Who Russell Westbrook is and what he means to the game of basketball are always going to be up for debate, but as his first season with the Wizards has continued to trend upward, one argument many were having months ago has been settled. He may not be at his absolute peak, but there is no question he is still in his prime.
Now, it's probably the backend of it. He is 32 years old, after all. Father Time always finds a way, even if it requires a comeback. But both by the numbers he's compiling and the impact he's made for the Wizards, it is inarguable now that they traded for a Russell Westbrook who is still very, very good.
When Westbrook started the season out hurt and underperforming, some of his biggest critics and those who were against the Wizards trading for him proclaimed that the steep decline had begun. In hindsight, the idea that an all-time great, arguably a top-40 player in NBA history, would suddenly drop off a cliff without a serious injury to blame seems preposterous.
That just doesn't happen. Yes, Westbrook has a game predicated on speed and power, the types of things that fade away over time, in some cases faster than coordination and skill. But just because a player is reliant on his athleticism doesn't mean the drop-off will be quick. In Westbrook's case, he is among the best athletes to ever play the point guard position. Even at 90% of his peak, that's still more athletic than most.
The Wizards are seeing that in real time now and Saturday's narrow loss to the Mavs was another reminder. They lost a heartbreaker in the final minute, but in a game they really had no business even having a chance to win. They went down 18 points in the first half, as they couldn't shoot and the Mavericks couldn't miss.
Westbrook, though, backed up a motto he often points to when asked about his historic triple-doubles, that he can do whatever his team needs him to do, depending on the game. Sometimes it's defense, sometimes it's rebounding. On Saturday, it was scoring and he got hot when none of his teammates seemed to be in rhythm. Westbrook erupted in the second quarter with 18 points, his most points in a single quarter in three years - since February of 2018.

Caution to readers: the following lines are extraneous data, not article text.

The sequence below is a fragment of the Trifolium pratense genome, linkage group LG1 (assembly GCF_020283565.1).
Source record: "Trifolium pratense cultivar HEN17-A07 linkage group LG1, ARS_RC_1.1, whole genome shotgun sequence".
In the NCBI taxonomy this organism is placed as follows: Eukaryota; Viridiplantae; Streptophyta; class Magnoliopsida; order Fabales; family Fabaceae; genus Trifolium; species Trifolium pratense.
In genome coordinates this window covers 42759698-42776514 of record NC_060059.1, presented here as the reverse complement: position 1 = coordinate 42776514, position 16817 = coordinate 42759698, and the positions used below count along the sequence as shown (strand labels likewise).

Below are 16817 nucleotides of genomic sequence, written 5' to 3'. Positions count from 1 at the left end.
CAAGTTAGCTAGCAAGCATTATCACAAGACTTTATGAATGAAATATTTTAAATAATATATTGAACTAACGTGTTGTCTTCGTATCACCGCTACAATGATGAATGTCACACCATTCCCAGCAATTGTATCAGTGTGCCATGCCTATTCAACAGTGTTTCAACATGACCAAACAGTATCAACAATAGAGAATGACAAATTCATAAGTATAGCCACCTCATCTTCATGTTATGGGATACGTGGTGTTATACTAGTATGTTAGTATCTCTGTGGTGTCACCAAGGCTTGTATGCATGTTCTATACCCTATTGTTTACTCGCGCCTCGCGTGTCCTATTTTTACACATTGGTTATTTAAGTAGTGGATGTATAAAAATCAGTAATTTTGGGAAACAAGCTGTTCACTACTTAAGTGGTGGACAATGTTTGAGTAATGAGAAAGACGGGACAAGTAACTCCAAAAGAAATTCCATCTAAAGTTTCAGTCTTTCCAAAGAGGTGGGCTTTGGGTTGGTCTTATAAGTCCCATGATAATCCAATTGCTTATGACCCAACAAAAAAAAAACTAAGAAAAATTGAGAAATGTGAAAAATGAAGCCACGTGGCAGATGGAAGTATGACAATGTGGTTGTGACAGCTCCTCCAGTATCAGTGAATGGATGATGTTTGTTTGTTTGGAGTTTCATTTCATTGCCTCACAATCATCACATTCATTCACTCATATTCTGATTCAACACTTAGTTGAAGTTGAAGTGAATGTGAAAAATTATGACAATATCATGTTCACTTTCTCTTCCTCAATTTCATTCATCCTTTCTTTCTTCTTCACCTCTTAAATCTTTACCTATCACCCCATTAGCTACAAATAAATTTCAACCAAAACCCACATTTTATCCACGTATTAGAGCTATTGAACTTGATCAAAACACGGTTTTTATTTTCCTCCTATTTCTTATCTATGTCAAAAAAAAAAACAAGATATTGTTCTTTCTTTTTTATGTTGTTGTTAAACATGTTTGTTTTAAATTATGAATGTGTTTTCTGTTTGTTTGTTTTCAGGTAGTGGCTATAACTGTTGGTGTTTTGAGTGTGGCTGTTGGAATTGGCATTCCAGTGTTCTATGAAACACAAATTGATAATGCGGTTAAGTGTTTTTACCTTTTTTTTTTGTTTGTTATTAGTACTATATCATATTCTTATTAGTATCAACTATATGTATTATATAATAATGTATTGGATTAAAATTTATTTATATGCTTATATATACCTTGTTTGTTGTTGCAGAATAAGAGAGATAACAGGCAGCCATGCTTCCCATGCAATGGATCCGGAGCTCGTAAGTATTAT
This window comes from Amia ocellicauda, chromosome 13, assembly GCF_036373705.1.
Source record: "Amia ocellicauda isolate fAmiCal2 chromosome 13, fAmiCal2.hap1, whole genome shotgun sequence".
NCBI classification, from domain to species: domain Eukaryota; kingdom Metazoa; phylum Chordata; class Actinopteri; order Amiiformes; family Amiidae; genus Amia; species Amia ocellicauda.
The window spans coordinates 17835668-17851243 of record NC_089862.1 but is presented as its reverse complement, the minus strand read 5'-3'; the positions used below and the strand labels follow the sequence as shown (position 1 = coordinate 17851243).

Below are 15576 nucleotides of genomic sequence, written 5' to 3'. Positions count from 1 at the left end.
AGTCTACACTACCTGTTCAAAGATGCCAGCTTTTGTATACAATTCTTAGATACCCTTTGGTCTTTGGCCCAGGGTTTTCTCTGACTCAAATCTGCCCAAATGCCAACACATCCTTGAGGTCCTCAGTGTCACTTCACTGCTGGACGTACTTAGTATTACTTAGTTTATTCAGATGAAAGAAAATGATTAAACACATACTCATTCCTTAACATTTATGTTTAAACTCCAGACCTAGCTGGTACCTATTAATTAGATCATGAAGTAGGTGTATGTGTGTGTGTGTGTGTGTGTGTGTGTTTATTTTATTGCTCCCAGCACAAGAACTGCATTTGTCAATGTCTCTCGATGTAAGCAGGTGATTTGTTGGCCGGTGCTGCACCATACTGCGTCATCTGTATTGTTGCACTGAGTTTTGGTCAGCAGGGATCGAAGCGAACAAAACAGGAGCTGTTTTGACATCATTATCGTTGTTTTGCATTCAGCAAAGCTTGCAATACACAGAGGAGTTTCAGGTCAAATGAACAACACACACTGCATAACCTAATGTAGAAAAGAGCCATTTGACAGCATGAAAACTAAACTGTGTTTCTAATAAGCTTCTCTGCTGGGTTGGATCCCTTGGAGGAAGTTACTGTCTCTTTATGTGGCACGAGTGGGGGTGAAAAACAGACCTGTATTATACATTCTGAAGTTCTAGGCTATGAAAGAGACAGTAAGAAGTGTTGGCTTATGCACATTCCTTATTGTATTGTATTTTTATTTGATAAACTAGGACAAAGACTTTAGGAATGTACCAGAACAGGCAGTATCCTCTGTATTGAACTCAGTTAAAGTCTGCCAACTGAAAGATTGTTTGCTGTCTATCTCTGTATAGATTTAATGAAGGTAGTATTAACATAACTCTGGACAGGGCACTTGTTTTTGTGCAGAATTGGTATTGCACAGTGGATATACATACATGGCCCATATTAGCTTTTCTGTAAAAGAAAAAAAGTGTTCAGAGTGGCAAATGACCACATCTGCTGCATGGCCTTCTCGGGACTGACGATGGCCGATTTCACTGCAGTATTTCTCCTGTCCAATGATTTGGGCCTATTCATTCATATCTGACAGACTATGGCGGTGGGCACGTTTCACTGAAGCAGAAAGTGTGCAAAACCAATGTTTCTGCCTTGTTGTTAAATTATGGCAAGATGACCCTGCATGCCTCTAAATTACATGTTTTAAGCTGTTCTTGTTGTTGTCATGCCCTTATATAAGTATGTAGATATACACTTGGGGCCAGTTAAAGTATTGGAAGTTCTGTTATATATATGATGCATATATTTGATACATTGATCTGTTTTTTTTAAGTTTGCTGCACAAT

Westbrook finished with 42 points (tying a season-high), 10 rebounds, nine assists, two steals and only two turnovers. He shot 17-for-30 (56.7%) overall and 3-for-6 from three.
Does that sound like a guy who is over the hill? Or, even close to it?
Westbrook's season numbers are astounding, just like always, and stack up well with some of his best years. He's averaging 21.9 points, 11.2 rebounds and 11.0 assists, the latter to lead the NBA. It's the fourth time he's averaged a triple-double and his rebounds and assists are both career-highs.
Westbrook's season shooting numbers - 44.0% from the field and 31.4% from three - are both above his career averages. His three-point percentage is his highest since 2016-17, the year he won his MVP. Is he super efficient? No, he never has been. But he's right about where he's been since the prime of his career began.
The weaknesses in Westbrook's game, namely his shooting and turnovers (4.9 per game, most in NBA), are there for people to pick apart. But, again, nothing has changed. He's still the same player.
And whether you like him or not, the fact he's the same Westbrook is a good sign for the Wizards. They brought him in under circumstances that weren't ideal. They had a player in John Wall they wanted to move on from who was earning a supermax contract while trying to overcome a history of major injury issues, most notably a ruptured Achilles.
They had to attach a first round pick, but with Westbrook they are getting value from that slot in their salary cap, even if it's $41.4 million. It was important to salvage whatever value they could from the situation and so far they have done just that.
Westbrook still has two years left on his contract, but if he plays like this, the prospect of paying him the money he's owed doesn't sound nearly as ominous as it did back in December when he was dealing with a quadriceps injury and unable to get to the rim as often as he can now. It's still $40 million-plus, but at least they have a Hall of Famer in his prime to show for it.